Foreign troops are now expected to be fully withdrawn from Afghanistan by mid-July, several months ahead of the originally planned September 11 deadline, the New York Times reported Tuesday citing military officials.
This come as the Pentagon still has not determined how it will combat terrorist threats like Al Qaeda from afar after American troops leave, the newspaper said.
“Withdrawing forces is actually a really delicate kind of operation that has risks associated with it,” said Michèle A. Flournoy, a former U under secretary for defense.
“There’s a lot they have to work through before the last person steps on the plane — especially when you have allies on the ground who are going to inherit what we are leaving behind.”
The paper notes that after US president announced the full withdrawal of troops from Afghanistan, Pentagon officials began working to make sure the time between the announcement of the withdrawal and its completion was as short as possible.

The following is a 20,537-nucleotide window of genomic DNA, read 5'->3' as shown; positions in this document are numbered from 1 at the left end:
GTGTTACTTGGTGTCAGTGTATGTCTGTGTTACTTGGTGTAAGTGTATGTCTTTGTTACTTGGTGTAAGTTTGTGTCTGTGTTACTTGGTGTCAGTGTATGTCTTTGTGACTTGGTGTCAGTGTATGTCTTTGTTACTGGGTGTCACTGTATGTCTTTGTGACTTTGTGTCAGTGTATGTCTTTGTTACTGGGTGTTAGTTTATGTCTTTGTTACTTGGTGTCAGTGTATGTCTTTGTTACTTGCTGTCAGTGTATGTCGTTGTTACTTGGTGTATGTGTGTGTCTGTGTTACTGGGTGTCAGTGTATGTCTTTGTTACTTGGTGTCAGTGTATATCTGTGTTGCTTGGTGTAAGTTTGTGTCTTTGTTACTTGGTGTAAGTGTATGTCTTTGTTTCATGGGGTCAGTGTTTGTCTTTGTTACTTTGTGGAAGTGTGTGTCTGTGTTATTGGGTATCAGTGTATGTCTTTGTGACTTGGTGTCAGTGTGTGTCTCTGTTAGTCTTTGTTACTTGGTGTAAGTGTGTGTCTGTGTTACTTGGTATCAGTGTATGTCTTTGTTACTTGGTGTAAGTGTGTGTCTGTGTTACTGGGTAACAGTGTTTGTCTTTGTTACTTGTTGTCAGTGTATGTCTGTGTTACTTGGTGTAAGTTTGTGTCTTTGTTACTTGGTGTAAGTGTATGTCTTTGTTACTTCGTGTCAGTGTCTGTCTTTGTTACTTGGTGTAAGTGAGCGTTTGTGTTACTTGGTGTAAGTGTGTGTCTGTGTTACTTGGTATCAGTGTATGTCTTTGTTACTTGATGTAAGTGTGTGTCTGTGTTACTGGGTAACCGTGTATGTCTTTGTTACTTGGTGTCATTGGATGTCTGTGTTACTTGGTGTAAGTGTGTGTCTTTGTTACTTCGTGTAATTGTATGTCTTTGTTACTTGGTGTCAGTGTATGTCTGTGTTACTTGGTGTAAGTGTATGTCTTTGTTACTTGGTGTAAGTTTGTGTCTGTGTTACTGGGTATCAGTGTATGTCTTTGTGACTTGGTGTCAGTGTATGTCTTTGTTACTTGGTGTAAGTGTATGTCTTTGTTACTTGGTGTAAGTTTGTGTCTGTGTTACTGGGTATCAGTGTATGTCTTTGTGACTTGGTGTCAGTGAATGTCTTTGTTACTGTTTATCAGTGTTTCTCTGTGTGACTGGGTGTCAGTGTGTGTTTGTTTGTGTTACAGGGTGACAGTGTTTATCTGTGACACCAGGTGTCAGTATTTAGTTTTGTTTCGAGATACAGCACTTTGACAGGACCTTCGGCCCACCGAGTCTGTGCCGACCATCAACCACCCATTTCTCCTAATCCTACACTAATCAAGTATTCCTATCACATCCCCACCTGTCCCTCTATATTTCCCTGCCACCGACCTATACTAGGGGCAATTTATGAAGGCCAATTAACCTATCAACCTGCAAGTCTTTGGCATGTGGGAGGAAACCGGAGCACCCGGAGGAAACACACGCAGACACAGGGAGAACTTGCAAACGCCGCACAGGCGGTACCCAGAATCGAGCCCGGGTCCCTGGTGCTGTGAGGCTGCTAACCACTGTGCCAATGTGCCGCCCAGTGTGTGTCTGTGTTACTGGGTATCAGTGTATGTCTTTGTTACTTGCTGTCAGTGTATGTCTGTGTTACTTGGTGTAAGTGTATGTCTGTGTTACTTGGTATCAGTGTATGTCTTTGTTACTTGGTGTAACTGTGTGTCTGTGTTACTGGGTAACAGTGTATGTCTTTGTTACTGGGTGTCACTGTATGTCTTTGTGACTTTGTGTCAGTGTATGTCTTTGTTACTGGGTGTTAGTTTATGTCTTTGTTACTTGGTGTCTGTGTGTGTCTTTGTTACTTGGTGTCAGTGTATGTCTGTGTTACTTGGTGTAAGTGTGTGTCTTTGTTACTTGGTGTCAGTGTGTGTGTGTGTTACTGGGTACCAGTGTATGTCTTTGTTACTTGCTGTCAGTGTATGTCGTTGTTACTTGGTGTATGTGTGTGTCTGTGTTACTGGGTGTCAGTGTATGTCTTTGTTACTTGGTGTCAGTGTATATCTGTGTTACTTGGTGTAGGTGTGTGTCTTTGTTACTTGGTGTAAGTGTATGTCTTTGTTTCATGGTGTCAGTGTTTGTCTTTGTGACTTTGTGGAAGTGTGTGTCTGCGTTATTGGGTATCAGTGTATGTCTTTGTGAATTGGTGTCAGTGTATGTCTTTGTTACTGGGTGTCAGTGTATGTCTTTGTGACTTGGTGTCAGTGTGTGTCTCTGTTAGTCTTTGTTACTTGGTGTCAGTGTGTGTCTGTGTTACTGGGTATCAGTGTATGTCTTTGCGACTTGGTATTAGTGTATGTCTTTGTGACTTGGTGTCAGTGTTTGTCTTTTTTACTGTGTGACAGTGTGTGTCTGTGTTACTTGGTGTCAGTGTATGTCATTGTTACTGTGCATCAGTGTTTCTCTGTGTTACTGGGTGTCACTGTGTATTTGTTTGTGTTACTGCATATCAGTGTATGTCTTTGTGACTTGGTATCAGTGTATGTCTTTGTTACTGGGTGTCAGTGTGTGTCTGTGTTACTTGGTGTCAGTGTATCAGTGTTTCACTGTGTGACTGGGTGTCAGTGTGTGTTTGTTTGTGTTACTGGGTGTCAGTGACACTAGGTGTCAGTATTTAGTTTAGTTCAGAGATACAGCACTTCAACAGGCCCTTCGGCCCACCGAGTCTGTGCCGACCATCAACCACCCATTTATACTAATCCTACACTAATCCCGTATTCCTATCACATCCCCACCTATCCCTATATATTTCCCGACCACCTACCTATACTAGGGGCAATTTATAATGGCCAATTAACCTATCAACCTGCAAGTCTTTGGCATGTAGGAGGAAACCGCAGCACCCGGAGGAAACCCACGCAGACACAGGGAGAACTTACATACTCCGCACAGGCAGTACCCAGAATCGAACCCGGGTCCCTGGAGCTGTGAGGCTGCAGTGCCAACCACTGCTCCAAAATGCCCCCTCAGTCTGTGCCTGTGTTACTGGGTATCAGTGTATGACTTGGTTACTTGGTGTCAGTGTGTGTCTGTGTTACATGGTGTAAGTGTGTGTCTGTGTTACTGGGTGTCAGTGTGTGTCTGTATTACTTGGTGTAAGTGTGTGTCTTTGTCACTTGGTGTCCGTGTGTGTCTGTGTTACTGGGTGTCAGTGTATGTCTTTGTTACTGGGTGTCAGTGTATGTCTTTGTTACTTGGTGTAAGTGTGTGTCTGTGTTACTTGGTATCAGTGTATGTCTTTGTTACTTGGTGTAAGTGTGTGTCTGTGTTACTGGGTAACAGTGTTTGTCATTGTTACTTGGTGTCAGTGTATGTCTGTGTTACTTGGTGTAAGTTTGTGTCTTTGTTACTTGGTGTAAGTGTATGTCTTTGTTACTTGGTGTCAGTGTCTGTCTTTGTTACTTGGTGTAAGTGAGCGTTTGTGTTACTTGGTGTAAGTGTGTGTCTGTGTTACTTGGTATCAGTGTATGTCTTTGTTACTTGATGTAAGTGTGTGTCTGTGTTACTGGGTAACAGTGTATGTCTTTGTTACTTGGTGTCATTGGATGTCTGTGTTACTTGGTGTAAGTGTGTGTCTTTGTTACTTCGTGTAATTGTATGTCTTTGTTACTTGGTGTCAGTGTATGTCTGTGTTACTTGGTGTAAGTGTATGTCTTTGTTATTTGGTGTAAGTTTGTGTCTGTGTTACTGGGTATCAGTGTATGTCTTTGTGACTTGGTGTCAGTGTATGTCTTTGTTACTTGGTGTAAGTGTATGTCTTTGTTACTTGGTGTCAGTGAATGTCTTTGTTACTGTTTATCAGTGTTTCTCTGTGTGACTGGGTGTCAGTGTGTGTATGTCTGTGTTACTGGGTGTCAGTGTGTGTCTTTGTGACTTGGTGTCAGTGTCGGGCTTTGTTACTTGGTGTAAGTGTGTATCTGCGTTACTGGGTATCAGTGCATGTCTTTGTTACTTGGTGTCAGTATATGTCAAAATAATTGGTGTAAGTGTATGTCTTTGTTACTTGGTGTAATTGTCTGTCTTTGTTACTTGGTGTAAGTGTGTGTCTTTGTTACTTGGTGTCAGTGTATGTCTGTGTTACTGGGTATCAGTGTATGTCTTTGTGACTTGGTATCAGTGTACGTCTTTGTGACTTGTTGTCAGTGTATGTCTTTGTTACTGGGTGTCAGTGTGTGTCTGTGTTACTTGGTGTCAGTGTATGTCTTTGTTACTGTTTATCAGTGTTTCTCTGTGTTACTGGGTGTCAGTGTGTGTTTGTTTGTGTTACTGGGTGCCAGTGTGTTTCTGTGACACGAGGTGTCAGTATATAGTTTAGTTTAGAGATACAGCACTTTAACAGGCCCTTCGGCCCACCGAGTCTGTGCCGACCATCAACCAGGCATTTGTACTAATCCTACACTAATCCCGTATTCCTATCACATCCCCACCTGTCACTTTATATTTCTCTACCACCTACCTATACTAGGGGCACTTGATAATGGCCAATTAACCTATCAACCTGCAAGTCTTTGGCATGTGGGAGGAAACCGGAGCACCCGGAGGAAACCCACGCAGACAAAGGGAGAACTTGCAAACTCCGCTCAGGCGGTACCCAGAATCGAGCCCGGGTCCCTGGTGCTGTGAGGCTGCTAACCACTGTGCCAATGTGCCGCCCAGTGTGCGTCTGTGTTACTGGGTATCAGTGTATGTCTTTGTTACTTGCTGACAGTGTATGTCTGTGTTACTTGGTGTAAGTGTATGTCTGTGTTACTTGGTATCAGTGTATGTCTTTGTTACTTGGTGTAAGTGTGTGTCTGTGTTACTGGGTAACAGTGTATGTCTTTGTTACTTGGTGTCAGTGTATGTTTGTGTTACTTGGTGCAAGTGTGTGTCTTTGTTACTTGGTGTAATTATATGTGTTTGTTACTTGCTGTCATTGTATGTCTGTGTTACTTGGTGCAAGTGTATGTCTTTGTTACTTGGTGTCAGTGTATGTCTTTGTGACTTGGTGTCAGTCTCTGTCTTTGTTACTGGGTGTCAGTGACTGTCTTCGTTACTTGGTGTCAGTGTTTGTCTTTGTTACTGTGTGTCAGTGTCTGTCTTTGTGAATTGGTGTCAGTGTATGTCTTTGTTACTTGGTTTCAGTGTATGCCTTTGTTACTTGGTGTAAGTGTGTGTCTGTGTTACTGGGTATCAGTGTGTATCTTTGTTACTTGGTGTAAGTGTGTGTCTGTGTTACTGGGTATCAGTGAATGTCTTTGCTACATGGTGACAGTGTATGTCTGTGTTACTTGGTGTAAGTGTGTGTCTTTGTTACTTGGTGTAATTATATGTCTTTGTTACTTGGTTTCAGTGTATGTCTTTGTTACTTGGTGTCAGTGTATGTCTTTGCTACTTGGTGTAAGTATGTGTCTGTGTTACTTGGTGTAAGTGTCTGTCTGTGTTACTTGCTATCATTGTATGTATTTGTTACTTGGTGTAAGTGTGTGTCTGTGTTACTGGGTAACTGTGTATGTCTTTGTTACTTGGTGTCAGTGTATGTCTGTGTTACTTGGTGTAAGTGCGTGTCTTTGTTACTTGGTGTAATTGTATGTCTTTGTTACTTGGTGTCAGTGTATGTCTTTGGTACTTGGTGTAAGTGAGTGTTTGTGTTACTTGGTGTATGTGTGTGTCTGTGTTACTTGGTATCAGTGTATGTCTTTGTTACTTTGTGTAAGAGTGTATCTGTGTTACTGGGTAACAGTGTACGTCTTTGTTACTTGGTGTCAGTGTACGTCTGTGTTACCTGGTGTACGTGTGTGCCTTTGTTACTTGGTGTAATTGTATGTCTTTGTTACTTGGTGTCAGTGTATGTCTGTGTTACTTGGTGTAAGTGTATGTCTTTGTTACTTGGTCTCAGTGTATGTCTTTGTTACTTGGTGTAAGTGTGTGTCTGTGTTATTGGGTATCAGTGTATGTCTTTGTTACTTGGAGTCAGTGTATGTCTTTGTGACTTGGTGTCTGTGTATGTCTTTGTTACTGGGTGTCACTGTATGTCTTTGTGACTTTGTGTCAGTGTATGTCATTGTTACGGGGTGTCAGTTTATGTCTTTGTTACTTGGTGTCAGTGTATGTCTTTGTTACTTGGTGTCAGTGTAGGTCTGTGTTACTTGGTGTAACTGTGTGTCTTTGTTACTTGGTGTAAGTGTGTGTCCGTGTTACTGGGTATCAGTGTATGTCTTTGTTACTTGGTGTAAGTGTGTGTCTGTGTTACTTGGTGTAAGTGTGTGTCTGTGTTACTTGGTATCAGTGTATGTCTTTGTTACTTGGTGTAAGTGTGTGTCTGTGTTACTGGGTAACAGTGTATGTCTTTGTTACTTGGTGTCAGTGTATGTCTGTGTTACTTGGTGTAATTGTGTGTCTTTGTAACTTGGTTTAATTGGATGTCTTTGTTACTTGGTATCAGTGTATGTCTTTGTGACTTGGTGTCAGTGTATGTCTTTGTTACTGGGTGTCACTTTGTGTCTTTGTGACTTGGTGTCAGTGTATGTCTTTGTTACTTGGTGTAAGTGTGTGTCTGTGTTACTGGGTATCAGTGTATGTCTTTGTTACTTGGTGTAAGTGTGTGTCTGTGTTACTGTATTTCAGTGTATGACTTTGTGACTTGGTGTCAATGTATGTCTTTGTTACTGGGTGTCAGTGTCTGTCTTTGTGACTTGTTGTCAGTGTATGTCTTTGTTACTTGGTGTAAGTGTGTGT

Officials told the newspaper that the Pentagon hoped to avoid a single combat-related death following the announcement last month, which might elicit public outcry over American troops being put at risk for a lost cause.
According to the Times, officials also realized that there was not much left to physically remove from Afghanistan, as the prior administrations had already cut down troop presence to around 3,500.
On Tuesday, US military said its withdrawal from Afghanistan was 16 to 25 percent done.